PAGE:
Forget the five found inside the head of Inside Out's Riley - you'd need 27 to cover the full range of human emotion, new research suggests.
Scientists at the University of California showed thousands of short clips to hundreds of men and women in a variety of tests, judging how each made them feel.
The clips covered a wide range of scenarios, including: births and babies, weddings, death and suffering, spiders and snakes, pratfalls and risky stunts, sexual acts, natural disasters, nature scenes and awkward handshakes.
Previous estimates have guessed we have between five and seven core emotions - but not according to this latest research, published in journal Proceedings of the National Academy of Sciences.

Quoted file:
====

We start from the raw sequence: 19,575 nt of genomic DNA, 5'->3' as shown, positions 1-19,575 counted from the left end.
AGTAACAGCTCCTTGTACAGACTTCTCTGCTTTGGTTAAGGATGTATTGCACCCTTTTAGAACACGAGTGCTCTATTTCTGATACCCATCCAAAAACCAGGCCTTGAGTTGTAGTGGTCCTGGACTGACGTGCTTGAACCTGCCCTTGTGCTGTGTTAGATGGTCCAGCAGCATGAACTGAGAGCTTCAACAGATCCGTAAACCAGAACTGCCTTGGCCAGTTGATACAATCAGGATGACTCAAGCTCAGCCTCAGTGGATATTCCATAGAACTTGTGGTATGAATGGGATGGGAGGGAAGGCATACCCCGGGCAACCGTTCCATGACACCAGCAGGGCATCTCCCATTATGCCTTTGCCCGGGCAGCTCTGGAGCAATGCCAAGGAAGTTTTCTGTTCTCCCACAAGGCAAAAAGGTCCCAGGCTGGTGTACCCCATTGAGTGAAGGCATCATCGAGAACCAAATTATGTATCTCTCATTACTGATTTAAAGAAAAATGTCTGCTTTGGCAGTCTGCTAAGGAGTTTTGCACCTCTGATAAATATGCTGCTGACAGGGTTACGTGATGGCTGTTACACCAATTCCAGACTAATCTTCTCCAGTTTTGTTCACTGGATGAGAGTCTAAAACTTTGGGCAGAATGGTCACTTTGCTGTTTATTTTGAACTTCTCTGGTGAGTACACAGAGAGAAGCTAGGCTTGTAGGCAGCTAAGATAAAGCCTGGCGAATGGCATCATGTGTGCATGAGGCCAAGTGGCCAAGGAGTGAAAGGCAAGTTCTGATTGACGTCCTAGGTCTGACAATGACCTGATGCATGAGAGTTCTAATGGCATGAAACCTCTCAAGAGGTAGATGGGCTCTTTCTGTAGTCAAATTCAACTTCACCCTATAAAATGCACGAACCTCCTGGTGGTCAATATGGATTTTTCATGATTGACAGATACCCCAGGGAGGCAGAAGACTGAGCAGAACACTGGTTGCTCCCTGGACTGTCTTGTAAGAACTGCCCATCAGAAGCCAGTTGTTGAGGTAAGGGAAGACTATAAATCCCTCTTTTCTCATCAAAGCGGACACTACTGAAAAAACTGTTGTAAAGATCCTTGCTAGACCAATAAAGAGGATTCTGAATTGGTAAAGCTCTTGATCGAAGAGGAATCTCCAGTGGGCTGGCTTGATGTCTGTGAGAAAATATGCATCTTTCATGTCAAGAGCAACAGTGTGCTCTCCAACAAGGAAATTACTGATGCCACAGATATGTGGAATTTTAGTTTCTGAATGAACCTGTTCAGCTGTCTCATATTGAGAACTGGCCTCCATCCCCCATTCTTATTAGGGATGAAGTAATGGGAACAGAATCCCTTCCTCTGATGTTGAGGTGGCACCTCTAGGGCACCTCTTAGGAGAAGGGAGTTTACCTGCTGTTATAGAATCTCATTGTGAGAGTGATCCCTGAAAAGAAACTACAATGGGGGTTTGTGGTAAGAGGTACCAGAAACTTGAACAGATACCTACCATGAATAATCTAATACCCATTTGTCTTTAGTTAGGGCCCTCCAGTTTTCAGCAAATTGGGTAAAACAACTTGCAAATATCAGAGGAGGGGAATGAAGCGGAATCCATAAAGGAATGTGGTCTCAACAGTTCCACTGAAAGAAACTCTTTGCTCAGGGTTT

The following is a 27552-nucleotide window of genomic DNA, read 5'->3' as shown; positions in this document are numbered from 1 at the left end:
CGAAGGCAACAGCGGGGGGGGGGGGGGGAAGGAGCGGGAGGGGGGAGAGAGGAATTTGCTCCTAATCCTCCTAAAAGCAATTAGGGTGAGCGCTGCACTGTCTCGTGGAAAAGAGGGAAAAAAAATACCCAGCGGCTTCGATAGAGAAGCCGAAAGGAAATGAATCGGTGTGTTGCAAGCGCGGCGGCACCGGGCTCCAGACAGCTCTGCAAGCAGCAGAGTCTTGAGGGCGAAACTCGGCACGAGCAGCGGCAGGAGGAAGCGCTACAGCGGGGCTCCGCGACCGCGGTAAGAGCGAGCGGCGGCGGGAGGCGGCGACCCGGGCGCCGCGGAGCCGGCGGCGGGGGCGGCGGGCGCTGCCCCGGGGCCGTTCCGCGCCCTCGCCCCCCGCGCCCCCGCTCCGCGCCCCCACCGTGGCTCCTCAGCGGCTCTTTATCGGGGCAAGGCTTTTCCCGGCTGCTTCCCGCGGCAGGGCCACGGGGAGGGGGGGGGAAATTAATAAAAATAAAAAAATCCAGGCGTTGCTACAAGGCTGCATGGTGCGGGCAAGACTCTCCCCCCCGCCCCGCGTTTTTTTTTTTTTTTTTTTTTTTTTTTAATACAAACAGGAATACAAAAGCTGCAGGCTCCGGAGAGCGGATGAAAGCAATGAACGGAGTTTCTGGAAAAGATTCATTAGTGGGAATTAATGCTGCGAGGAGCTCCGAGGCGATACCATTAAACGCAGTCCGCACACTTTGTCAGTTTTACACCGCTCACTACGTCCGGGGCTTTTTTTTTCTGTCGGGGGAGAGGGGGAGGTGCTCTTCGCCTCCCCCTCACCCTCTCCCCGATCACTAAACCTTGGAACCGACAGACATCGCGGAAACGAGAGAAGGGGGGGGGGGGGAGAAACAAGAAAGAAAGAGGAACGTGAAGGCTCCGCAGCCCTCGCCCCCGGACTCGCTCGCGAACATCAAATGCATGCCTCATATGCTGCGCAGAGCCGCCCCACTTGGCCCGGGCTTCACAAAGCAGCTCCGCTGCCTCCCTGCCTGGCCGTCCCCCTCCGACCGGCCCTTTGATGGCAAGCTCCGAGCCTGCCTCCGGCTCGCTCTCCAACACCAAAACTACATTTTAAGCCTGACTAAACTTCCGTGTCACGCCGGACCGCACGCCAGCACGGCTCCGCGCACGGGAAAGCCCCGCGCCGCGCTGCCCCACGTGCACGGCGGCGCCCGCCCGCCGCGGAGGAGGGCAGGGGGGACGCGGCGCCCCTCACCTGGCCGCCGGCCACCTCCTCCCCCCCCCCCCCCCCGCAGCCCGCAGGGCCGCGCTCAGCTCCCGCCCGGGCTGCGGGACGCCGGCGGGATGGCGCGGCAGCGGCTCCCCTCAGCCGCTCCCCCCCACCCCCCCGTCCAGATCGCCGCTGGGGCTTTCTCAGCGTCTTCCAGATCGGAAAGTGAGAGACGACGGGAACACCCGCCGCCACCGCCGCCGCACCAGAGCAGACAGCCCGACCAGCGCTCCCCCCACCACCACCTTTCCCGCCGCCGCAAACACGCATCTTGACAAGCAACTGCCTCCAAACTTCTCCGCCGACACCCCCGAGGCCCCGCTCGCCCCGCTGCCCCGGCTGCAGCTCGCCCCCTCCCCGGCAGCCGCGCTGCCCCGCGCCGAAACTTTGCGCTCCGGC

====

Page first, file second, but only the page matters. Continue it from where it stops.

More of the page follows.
"We found that 27 distinct dimensions, not six, were necessary to account for the way hundreds of people reliably reported feeling in response to each video," said senior author Dacher Keltner, psychology professor.
There are also gradients between each, as an interactive map showing the links between each emotion illustrates.
"We don't get finite clusters of emotions in the map because everything is interconnected," said lead author Alan Cowen, PhD neuroscience student. "Emotional experiences are so much richer and more nuanced than previously thought."
All of the clips and the emotions they generated can be viewed on the interactive map.
The 27 distinct emotions, according to this study, are:
- aesthetic appreciation
- empathetic pain
- sexual desire